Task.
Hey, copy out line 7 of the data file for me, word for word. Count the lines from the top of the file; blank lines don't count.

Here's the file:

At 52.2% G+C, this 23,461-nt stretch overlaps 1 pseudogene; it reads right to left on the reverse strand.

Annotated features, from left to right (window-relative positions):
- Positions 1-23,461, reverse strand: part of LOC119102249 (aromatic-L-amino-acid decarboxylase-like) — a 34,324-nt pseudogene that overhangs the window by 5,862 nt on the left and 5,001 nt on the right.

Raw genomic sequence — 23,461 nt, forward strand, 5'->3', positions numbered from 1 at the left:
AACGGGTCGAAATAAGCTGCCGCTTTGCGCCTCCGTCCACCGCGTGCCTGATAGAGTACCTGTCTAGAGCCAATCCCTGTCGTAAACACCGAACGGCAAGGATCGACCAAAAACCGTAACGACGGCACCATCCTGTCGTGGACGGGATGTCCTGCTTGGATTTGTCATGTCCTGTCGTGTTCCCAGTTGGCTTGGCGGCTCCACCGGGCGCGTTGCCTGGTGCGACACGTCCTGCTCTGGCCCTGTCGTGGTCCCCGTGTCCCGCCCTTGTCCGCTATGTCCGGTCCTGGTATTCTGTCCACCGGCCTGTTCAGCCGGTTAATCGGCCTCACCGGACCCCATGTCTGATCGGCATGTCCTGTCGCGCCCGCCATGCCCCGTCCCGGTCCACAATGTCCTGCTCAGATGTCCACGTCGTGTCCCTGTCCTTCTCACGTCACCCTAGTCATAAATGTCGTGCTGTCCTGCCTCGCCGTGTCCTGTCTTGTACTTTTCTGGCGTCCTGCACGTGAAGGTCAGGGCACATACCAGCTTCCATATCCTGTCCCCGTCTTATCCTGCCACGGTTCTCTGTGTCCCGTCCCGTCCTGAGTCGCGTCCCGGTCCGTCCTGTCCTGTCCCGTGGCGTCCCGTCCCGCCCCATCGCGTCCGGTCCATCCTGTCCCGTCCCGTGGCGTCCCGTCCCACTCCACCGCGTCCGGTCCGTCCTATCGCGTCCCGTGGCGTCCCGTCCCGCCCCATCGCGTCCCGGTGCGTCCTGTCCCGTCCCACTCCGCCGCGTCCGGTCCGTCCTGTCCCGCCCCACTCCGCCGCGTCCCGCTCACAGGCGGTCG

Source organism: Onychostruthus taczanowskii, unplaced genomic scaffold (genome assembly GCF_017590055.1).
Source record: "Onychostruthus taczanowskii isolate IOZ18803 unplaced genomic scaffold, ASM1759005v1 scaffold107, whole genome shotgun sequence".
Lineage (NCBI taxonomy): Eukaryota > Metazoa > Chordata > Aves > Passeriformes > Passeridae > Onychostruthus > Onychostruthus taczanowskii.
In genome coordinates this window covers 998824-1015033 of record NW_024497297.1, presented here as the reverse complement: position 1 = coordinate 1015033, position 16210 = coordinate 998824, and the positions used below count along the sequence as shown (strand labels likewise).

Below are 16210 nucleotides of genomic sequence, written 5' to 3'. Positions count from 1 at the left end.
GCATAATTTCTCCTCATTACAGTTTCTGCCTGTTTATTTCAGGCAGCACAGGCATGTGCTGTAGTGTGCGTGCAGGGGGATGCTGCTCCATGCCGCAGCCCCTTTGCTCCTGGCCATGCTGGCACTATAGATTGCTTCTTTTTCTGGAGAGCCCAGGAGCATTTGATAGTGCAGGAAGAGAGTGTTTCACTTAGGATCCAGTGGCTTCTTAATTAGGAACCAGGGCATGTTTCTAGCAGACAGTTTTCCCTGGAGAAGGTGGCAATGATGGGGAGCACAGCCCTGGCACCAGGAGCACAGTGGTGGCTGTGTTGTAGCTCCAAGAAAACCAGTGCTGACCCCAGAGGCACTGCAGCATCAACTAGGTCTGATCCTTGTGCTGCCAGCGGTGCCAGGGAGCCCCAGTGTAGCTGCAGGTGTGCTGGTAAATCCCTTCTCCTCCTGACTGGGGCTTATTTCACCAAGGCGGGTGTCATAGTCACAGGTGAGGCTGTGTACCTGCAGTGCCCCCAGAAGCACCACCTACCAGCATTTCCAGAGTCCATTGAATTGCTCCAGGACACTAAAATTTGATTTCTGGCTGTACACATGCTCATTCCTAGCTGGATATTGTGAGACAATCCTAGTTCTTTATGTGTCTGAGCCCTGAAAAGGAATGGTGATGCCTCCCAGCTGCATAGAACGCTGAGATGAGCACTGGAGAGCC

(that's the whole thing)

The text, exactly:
Source record: "Onychostruthus taczanowskii isolate IOZ18803 unplaced genomic scaffold, ASM1759005v1 scaffold107, whole genome shotgun sequence".